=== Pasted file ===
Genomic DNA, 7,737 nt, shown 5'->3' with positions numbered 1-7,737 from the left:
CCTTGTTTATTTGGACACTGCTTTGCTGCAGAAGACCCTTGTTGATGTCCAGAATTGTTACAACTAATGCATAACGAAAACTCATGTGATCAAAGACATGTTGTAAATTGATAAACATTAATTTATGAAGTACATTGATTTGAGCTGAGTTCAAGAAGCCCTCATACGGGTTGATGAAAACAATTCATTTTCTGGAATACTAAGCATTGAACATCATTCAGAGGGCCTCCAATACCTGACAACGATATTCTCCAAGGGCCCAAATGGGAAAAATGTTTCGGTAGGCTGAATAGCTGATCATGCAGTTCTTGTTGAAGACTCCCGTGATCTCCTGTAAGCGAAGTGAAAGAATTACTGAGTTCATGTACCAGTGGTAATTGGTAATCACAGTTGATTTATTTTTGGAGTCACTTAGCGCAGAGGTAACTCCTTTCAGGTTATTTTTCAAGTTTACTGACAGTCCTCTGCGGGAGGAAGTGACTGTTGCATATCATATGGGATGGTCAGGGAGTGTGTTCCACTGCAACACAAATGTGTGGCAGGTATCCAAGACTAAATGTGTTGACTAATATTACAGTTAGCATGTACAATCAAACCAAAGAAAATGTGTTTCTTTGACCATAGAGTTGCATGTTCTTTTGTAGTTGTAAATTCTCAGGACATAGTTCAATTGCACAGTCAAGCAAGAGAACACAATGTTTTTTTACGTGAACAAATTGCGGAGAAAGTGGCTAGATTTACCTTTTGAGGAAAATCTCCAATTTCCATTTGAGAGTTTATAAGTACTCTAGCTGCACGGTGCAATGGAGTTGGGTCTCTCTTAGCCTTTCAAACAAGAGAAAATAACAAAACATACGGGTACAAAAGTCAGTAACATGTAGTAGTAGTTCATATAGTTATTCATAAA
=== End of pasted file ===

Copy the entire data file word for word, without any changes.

Genomic DNA, 7,737 nt, shown 5'->3' with positions numbered 1-7,737 from the left:
CCTTGTTTATTTGGACACTGCTTTGCTGCAGAAGACCCTTGTTGATGTCCAGAATTGTTACAACTAATGCATAACGAAAACTCATGTGATCAAAGACATGTTGTAAATTGATAAACATTAATTTATGAAGTACATTGATTTGAGCTGAGTTCAAGAAGCCCTCATACGGGTTGATGAAAACAATTCATTTTCTGGAATACTAAGCATTGAACATCATTCAGAGGGCCTCCAATACCTGACAACGATATTCTCCAAGGGCCCAAATGGGAAAAATGTTTCGGTAGGCTGAATAGCTGATCATGCAGTTCTTGTTGAAGACTCCCGTGATCTCCTGTAAGCGAAGTGAAAGAATTACTGAGTTCATGTACCAGTGGTAATTGGTAATCACAGTTGATTTATTTTTGGAGTCACTTAGCGCAGAGGTAACTCCTTTCAGGTTATTTTTCAAGTTTACTGACAGTCCTCTGCGGGAGGAAGTGACTGTTGCATATCATATGGGATGGTCAGGGAGTGTGTTCCACTGCAACACAAATGTGTGGCAGGTATCCAAGACTAAATGTGTTGACTAATATTACAGTTAGCATGTACAATCAAACCAAAGAAAATGTGTTTCTTTGACCATAGAGTTGCATGTTCTTTTGTAGTTGTAAATTCTCAGGACATAGTTCAATTGCACAGTCAAGCAAGAGAACACAATGTTTTTTTACGTGAACAAATTGCGGAGAAAGTGGCTAGATTTACCTTTTGAGGAAAATCTCCAATTTCCATTTGAGAGTTTATAAGTACTCTAGCTGCACGGTGCAATGGAGTTGGGTCTCTCTTAGCCTTTCAAACAAGAGAAAATAACAAAACATACGGGTACAAAAGTCAGTAACATGTAGTAGTAGTTCATATAGTTATTCATAAA